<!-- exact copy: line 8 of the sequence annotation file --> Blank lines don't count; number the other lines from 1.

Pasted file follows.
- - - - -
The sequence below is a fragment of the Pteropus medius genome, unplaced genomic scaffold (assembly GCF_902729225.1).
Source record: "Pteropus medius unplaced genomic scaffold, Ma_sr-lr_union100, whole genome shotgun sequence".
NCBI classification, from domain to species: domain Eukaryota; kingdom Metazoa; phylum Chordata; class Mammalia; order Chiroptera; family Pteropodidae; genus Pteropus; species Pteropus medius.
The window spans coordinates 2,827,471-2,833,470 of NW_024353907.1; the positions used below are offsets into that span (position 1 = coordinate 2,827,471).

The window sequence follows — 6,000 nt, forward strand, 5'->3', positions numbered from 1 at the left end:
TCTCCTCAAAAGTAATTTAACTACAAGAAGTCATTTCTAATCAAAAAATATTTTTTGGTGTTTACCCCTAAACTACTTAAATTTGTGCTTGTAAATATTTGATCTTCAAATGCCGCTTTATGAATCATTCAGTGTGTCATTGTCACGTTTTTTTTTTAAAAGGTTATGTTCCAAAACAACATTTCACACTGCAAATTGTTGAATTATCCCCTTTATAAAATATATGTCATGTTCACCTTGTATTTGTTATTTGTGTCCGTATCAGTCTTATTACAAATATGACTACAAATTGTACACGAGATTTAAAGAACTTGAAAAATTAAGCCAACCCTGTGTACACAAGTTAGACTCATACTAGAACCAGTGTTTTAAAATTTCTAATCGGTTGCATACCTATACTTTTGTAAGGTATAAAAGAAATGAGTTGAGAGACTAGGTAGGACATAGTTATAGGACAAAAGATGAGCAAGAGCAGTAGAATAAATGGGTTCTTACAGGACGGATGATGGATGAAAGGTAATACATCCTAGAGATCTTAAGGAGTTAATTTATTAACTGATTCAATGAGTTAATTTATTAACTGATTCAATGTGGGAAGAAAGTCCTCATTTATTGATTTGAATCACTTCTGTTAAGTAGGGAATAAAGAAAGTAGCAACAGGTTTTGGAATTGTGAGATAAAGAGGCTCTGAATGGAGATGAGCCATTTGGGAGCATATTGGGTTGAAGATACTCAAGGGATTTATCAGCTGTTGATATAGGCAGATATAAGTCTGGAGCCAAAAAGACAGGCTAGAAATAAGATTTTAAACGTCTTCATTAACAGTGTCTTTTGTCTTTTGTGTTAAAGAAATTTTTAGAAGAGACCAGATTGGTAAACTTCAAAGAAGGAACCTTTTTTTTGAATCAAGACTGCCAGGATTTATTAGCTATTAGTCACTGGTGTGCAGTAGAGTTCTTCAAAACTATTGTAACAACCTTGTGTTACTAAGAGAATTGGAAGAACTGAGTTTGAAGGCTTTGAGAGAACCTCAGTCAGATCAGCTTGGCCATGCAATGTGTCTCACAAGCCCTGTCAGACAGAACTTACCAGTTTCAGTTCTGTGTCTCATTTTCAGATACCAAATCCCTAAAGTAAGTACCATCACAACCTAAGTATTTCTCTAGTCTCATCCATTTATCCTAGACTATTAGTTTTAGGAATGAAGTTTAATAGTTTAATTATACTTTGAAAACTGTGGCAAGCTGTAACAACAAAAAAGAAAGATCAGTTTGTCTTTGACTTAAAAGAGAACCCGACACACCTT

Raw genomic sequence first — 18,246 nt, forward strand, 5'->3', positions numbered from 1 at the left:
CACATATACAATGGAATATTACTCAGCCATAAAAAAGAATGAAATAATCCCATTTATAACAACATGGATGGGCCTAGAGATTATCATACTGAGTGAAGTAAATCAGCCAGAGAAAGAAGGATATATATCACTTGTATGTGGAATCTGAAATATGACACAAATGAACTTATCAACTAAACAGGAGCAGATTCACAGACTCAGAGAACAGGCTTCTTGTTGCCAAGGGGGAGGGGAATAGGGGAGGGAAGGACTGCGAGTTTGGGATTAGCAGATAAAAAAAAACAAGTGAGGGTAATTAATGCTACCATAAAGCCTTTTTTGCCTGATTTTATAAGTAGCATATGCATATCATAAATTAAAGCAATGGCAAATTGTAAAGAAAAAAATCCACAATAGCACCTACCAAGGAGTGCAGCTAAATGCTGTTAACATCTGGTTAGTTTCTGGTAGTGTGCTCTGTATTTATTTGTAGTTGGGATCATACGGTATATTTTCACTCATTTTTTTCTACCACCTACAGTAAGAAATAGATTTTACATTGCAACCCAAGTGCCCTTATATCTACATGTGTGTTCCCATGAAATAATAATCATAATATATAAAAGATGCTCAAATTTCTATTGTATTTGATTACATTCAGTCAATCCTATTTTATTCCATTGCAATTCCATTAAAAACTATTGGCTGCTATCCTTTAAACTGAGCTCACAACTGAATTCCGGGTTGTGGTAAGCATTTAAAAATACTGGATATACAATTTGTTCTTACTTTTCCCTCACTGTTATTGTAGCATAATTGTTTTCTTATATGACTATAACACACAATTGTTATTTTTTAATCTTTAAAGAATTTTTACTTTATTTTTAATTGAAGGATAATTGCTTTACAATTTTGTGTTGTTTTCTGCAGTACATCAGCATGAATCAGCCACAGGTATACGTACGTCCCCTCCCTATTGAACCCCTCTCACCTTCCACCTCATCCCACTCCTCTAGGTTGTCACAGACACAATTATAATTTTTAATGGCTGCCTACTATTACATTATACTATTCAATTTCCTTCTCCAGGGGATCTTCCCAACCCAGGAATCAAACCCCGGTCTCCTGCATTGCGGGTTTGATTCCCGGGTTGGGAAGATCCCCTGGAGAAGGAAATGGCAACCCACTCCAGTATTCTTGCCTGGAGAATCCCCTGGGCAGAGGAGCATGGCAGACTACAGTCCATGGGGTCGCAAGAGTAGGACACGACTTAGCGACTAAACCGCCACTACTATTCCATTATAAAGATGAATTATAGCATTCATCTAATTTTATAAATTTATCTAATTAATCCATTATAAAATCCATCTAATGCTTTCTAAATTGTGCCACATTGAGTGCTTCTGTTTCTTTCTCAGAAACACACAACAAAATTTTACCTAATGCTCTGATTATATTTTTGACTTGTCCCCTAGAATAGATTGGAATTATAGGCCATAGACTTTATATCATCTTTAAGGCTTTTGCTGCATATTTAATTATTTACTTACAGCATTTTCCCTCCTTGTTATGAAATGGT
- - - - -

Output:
CACATATACAATGGAATATTACTCAGCCATAAAAAAGAATGAAATAATCCCATTTATAACAACATGGATGGGCCTAGAGATTATCATACTGAGTGAAGTAAATCAGCCAGAGAAAGAAGGATATATATCACTTGTATGTGGAATCTGAAATATGACACAAATGAACTTATCAACTAAACAGGAGCAGATTCACAGACTCAGAGAACAGGCTTCTTGTTGCCAAGGGGGAGGGGAATAGGGGAGGGAAGGACTGCGAGTTTGGGATTAGCAGATAAAAAAAAACAAGTGAGGGTAATTAATGCTACCATAAAGCCTTTTTTGCCTGATTTTATAAGTAGCATATGCATATCATAAATTAAAGCAATGGCAAATTGTAAAGAAAAAAATCCACAATAGCACCTACCAAGGAGTGCAGCTAAATGCTGTTAACATCTGGTTAGTTTCTGGTAGTGTGCTCTGTATTTATTTGTAGTTGGGATCATACGGTATATTTTCACTCATTTTTTTCTACCACCTACAGTAAGAAATAGATTTTACATTGCAACCCAAGTGCCCTTATATCTACATGTGTGTTCCCATGAAATAATAATCATAATATATAAAAGATGCTCAAATTTCTATTGTATTTGATTACATTCAGTCAATCCTATTTTATTCCATTGCAATTCCATTAAAAACTATTGGCTGCTATCCTTTAAACTGAGCTCACAACTGAATTCCGGGTTGTGGTAAGCATTTAAAAATACTGGATATACAATTTGTTCTTACTTTTCCCTCACTGTTATTGTAGCATAATTGTTTTCTTATATGACTATAACACACAATTGTTATTTTTTAATCTTTAAAGAATTTTTACTTTATTTTTAATTGAAGGATAATTGCTTTACAATTTTGTGTTGTTTTCTGCAGTACATCAGCATGAATCAGCCACAGGTATACGTACGTCCCCTCCCTATTGAACCCCTCTCACCTTCCACCTCATCCCACTCCTCTAGGTTGTCACAGACACAATTATAATTTTTAATGGCTGCCTACTATTACATTATACTATTCAATTTCCTTCTCCAGGGGATCTTCCCAACCCAGGAATCAAACCCCGGTCTCCTGCATTGCGGGTTTGATTCCCGGGTTGGGAAGATCCCCTGGAGAAGGAAATGGCAACCCACTCCAGTATTCTTGCCTGGAGAATCCCCTGGGCAGAGGAGCATGGCAGACTACAGTCCATGGGGTCGCAAGAGTAGGACACGACTTAGCGACTAAACCGCCACTACTATTCCATTATAAAGATGAATTATAGCATTCATCTAATTTTATAAATTTATCTAATTAATCCATTATAAAATCCATCTAATGCTTTCTAAATTGTGCCACATTGAGTGCTTCTGTTTCTTTCTCAGAAACACACAACAAAATTTTACCTAATGCTCTGATTATATTTTTGACTTGTCCCCTAGAATAGATTGGAATTATAGGCCATAGACTTTATATCATCTTTAAGGCTTTTGCTGCATATTTAATTATTTACTTACAGCATTTTCCCTCCTTGTTATGAAATGGT